In the modern age, as the cost of healthcare rises, employers more and more have to encourage employees to live healthier lifestyles. Offering free gym passes or incentivizing weight loss and healthy eating habits is more economical than covering the costs of employees with health problems that arise from unhealthy lifestyle choices. With this comes the need to file such programs in yearly taxes, this article discusses the recent memorandum released by the IRS that outlines which benefits, such as cash incentives, count as part of an employee’s gross income and which do not, such as free t-shirts.
- First, the memo confirmed that coverage in employer-provided wellness programs that provide medical care is generally not included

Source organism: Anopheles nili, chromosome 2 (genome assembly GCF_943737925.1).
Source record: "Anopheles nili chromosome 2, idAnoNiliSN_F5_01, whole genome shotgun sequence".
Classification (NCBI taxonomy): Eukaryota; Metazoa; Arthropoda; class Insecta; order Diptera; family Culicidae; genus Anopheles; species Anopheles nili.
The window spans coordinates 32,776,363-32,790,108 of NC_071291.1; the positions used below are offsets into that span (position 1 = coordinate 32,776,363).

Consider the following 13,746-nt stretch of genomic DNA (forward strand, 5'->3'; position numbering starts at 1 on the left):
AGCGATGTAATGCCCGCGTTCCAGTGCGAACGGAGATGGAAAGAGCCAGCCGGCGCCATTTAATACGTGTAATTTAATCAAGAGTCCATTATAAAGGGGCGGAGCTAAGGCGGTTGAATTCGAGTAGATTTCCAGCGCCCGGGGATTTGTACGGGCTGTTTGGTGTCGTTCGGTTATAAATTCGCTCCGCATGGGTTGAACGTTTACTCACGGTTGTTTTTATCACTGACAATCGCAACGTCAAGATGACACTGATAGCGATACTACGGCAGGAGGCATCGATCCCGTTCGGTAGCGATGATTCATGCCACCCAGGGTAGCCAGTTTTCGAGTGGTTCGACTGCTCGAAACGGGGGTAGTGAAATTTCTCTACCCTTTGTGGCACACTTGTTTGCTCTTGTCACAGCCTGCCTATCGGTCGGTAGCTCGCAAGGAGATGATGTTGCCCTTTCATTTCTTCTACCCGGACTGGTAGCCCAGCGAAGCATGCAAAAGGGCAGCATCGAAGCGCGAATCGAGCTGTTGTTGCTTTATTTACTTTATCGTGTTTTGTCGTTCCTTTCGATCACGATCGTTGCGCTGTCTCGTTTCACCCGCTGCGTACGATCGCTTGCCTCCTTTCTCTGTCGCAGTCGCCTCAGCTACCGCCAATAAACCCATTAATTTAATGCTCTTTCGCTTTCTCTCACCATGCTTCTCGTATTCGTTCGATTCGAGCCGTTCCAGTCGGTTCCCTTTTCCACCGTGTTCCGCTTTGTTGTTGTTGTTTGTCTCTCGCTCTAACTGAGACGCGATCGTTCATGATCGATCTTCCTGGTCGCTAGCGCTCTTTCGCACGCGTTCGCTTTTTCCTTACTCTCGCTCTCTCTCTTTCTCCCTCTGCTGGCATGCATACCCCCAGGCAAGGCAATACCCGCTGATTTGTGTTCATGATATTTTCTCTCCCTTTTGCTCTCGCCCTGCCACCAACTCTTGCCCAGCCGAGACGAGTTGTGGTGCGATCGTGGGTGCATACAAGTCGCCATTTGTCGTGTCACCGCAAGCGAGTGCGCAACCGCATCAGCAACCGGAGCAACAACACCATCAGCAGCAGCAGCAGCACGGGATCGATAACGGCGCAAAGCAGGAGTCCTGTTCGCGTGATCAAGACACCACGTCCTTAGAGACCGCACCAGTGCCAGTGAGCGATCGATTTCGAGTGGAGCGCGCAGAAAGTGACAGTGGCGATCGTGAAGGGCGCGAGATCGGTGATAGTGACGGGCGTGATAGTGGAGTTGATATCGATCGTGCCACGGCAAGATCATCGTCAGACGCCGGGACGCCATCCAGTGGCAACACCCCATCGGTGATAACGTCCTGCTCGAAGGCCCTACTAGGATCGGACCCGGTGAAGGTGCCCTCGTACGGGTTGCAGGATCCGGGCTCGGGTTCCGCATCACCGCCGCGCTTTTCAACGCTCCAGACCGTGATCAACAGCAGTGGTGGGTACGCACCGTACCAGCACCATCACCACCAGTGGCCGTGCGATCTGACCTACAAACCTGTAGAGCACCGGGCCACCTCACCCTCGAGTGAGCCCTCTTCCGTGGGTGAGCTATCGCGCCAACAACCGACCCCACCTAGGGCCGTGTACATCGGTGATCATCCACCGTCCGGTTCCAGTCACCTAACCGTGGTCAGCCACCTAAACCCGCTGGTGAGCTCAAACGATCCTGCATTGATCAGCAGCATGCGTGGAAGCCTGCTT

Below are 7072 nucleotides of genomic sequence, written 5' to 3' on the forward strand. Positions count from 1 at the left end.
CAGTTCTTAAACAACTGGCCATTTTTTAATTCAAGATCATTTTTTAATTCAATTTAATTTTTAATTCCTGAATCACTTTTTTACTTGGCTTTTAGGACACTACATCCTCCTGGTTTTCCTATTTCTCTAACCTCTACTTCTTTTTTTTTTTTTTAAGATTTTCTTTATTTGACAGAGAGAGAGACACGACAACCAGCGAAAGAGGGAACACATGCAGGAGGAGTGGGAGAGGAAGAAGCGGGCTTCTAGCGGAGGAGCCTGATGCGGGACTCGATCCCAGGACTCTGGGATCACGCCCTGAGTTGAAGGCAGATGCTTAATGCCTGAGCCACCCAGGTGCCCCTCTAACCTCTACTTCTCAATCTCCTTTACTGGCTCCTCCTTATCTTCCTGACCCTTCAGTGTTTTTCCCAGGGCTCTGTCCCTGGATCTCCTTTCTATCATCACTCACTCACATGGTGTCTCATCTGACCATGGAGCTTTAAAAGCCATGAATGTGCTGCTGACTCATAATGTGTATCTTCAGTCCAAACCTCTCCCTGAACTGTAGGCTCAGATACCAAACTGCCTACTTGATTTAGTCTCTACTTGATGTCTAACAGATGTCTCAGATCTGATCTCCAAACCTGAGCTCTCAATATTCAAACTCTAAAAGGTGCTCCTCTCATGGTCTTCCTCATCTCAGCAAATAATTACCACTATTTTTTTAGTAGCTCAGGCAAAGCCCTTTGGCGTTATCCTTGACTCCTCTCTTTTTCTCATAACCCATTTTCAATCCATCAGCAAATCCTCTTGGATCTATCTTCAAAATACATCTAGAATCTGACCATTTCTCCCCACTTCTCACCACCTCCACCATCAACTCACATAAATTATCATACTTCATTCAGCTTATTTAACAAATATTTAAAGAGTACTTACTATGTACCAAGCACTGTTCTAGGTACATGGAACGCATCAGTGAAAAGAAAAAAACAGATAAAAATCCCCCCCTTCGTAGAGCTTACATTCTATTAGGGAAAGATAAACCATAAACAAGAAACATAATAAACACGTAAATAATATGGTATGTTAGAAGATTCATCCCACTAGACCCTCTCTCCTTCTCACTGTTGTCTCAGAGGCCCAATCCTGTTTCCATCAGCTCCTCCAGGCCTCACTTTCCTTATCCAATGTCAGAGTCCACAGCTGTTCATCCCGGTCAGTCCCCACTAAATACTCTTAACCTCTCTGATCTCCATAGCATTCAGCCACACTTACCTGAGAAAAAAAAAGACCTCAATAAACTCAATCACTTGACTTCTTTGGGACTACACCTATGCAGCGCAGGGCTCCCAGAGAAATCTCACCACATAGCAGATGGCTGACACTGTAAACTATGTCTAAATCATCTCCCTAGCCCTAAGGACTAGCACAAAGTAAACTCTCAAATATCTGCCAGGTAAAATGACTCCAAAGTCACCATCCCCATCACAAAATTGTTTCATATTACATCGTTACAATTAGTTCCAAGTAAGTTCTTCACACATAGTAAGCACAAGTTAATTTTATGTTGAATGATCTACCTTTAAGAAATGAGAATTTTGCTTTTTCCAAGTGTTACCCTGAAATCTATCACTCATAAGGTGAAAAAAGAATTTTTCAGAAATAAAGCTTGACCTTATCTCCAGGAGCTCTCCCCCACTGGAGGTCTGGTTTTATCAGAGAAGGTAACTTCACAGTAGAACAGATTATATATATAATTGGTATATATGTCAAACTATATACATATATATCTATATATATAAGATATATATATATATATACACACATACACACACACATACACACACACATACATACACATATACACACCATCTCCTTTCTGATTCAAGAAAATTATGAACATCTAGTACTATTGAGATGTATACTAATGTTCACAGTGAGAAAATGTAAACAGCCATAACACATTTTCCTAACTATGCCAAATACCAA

- Second, it was made clear that any section 213(d) medical care provided by the program is excluded from the employee’s gross income
- Third, any rewards, incentives or other benefits provided by the wellness program that are not medical care as defined by section 213(d) must be included in an employee’s gross income
“Workplace wellness programs cover a range of plans and strategies adopted by employers to counter rising healthcare costs by promoting healthier lifestyles and providing employees with preventive care.”